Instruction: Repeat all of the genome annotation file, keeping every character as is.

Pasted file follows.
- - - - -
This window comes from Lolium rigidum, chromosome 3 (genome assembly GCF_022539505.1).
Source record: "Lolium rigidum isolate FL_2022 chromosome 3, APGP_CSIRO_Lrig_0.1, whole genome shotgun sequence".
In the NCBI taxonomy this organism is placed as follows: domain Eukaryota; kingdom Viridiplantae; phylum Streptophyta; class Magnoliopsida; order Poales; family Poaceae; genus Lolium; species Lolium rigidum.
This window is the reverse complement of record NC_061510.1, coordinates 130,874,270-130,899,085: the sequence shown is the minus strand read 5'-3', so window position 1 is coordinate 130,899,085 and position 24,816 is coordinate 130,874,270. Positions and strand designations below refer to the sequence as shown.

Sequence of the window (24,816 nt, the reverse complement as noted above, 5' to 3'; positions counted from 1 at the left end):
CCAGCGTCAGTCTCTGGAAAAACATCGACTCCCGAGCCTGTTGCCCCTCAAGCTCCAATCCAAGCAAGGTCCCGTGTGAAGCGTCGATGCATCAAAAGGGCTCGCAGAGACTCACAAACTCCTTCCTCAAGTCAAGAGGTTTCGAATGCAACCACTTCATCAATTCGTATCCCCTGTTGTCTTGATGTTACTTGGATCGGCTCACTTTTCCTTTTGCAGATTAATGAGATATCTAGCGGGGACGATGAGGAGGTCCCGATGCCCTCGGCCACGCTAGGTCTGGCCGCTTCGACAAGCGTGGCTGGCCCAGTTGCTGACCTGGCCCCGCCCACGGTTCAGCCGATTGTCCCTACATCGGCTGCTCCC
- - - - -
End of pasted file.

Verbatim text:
This window comes from Lolium rigidum, chromosome 3 (genome assembly GCF_022539505.1).
Source record: "Lolium rigidum isolate FL_2022 chromosome 3, APGP_CSIRO_Lrig_0.1, whole genome shotgun sequence".
In the NCBI taxonomy this organism is placed as follows: domain Eukaryota; kingdom Viridiplantae; phylum Streptophyta; class Magnoliopsida; order Poales; family Poaceae; genus Lolium; species Lolium rigidum.
This window is the reverse complement of record NC_061510.1, coordinates 130,874,270-130,899,085: the sequence shown is the minus strand read 5'-3', so window position 1 is coordinate 130,899,085 and position 24,816 is coordinate 130,874,270. Positions and strand designations below refer to the sequence as shown.

Sequence of the window (24,816 nt, the reverse complement as noted above, 5' to 3'; positions counted from 1 at the left end):
CCAGCGTCAGTCTCTGGAAAAACATCGACTCCCGAGCCTGTTGCCCCTCAAGCTCCAATCCAAGCAAGGTCCCGTGTGAAGCGTCGATGCATCAAAAGGGCTCGCAGAGACTCACAAACTCCTTCCTCAAGTCAAGAGGTTTCGAATGCAACCACTTCATCAATTCGTATCCCCTGTTGTCTTGATGTTACTTGGATCGGCTCACTTTTCCTTTTGCAGATTAATGAGATATCTAGCGGGGACGATGAGGAGGTCCCGATGCCCTCGGCCACGCTAGGTCTGGCCGCTTCGACAAGCGTGGCTGGCCCAGTTGCTGACCTGGCCCCGCCCACGGTTCAGCCGATTGTCCCTACATCGGCTGCTCCC